A darkened section of Vienna. Just off the ring but nothing but blackness and the massive wood and iron doors of old warehouses. A voice rises tormented and beautiful into the night. A futuristic baroque. It must be here.
You push the heavy wood door, peer inside. An almost black space. People wander randomly in the distance. It doesn’t look like a dance show at all. You enter and pass a small table where you give your credentials.
The voice sings insistently, beautifully fragmented.
In German. You understand little but that it is about the cold and falling water. It is an existentialist lament to the stars. Later you learn the the beautiful words are from Dante Alighieri.
The ceiling rises almost as high as the stars. Distant above us all one can see the soprano lit by a small lamp from which she reads her music. Her name is Katia Plaschka and her voice is exquisite.
But where is the dance. It is amid us. Some audience members sit at the far end of the depot, on a small tribune. Others like you wander among the dancers. Or do the dancers wander among us.
The dancers break and come together. They stand and they fall. They lean on one another.
All of them are heavily covered. Trenchcoats. Jackets.
One is free to ignore them. And often does. Always the music rises beautifully into the dark mystical space.
On the walls, images of lost temples of the future rush past in a deep blue projection.
Apparently the future offers us nothing but more alienation. As long as the music is this beautiful, perhaps we will survive.
The choreography was somewhat indifferent, dancers falling into one another and supporting one another, all as if in slow motion. But unlike in choreographer Saskia Höbling’s last piece, the rather tepid movement was appropriate, to both the music and the environment and the projection. As it were, the choreography supported the even rather than distracted from it.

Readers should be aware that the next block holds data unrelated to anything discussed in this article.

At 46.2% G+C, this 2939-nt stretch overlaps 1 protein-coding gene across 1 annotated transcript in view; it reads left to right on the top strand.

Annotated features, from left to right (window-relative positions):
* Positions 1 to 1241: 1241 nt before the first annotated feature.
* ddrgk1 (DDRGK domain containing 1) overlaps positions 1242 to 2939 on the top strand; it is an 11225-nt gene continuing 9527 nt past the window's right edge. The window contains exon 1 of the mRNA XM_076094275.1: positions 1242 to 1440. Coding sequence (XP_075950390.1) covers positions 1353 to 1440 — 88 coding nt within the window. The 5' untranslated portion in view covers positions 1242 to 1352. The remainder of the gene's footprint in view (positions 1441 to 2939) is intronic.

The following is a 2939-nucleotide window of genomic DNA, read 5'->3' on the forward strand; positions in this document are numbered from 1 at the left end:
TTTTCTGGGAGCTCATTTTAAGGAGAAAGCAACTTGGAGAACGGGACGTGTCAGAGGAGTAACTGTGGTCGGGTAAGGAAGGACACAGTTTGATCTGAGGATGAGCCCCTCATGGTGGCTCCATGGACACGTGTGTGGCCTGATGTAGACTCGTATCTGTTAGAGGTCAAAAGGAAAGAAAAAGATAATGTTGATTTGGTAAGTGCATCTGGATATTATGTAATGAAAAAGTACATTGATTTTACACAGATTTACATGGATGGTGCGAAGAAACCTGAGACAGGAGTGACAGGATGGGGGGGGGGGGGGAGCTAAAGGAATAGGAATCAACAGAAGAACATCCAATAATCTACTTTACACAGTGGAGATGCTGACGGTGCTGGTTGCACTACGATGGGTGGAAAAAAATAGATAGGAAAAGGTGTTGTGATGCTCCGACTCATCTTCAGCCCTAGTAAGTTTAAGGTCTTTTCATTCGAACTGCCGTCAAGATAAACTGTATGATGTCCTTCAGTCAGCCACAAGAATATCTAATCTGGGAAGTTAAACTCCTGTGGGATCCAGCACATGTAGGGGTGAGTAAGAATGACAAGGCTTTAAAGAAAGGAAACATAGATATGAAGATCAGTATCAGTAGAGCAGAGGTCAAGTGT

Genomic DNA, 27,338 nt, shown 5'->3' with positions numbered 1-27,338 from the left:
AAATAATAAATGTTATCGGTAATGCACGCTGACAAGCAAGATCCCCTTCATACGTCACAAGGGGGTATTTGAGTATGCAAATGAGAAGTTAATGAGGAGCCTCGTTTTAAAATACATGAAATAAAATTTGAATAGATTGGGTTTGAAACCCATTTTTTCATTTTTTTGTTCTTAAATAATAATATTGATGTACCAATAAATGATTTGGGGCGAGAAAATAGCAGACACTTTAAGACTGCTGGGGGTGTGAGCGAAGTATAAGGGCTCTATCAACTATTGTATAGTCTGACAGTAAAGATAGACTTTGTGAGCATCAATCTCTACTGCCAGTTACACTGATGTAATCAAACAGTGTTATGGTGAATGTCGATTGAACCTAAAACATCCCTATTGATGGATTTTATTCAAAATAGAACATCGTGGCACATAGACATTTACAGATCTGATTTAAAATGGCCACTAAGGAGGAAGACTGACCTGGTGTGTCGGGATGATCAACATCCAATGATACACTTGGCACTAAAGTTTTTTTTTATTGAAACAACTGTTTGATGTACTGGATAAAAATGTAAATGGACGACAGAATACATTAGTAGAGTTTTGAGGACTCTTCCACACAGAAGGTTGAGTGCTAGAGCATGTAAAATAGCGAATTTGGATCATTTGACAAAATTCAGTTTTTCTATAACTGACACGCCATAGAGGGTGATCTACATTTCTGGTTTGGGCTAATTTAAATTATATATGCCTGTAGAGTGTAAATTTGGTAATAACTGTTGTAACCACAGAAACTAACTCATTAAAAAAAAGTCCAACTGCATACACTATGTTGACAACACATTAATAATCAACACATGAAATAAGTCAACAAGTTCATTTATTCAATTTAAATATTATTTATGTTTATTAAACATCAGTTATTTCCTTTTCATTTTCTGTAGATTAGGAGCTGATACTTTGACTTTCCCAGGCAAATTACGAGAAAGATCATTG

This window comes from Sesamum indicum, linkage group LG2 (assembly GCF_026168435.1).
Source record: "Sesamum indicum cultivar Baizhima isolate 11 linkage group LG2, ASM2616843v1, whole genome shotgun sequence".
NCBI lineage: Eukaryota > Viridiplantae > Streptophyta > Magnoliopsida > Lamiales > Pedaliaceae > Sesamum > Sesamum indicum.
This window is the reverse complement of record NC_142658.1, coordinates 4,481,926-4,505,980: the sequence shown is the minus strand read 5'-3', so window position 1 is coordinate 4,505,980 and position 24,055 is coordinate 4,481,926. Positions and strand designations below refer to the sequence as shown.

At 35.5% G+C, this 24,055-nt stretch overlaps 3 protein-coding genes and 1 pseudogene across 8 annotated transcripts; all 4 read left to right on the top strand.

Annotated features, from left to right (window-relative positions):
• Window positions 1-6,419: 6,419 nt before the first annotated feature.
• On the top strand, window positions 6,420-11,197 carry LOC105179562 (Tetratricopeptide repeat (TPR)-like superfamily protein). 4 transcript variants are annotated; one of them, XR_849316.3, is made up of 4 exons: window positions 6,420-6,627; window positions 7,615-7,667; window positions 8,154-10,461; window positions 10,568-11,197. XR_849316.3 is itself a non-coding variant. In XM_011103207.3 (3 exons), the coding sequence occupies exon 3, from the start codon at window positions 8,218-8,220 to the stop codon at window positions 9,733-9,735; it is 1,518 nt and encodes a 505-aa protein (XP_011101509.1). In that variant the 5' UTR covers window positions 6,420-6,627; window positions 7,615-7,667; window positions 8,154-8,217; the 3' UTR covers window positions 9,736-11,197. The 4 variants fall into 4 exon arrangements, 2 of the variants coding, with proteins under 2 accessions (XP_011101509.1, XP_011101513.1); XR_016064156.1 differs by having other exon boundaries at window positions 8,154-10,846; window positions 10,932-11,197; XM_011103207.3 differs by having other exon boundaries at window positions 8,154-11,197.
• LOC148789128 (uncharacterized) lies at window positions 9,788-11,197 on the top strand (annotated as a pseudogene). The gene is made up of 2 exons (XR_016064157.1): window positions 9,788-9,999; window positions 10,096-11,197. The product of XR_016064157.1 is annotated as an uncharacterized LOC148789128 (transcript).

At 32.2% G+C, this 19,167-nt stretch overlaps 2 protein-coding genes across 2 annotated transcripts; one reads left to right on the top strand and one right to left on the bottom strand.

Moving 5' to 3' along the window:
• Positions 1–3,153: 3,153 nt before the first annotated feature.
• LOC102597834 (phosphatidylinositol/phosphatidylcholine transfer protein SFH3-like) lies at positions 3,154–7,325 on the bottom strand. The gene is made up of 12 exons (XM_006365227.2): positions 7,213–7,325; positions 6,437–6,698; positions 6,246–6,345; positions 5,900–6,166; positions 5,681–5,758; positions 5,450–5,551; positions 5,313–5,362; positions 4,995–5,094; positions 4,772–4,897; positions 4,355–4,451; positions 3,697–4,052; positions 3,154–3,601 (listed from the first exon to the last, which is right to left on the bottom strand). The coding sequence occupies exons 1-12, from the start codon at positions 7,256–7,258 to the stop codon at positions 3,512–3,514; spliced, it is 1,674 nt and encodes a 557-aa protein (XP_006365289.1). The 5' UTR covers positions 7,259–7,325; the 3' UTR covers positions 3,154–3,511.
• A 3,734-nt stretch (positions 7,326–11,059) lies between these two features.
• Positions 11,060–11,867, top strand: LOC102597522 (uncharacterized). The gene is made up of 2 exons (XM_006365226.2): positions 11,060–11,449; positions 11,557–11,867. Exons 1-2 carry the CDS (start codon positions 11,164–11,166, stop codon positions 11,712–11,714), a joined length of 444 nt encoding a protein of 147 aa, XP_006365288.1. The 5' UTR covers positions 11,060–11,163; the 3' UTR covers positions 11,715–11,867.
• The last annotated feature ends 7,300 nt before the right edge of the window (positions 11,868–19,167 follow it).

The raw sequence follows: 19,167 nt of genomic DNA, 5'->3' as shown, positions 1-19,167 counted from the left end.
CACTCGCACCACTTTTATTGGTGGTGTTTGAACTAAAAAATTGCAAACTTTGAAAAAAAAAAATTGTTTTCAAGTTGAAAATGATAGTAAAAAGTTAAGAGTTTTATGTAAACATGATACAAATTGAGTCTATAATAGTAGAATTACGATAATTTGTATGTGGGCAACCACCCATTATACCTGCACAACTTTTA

All of the dancers were interesting individuals. The choreographer herself was perhaps the weakest link in the strong crew she assembled including Höbling’s perennial favorite the marvelous long-limbed Andrea Strotter. Strotter’s lean physique and gaunt features complemented her trench-coated and alienated persona.
Katia Plaschka who came in from Hamburg to perform was exquisite. Four days of two hour concerts, she to carried the evenings on her voice.
Wiener Taschenoper’s Artist in Residence Wolfgang Mitterer provided a formidable score. Estranging and haunting. I am sorry not to have a copy of it to play on lonely nights.
Alexej-Paryla’s blue graphics were atmospheric but in the end suffer from the same limitations that all projected performance graphics inevitably do. They cannot match Blade Runner and more recent films like City of Lost Children in creating a dark alternative universe. The playing field simply isn’t level.
An exceptional space, exceptional music, exceptional vocal performance, interesting visuals with some choreography in an evening of free movement for audience as well as performers.
For the moment you can hear the music and see some visuals at the Taschenoper site above. If for some reason they are no longer available at a future date, here are some sample music links.
Photography by Alec Kinnear © Please notify before using.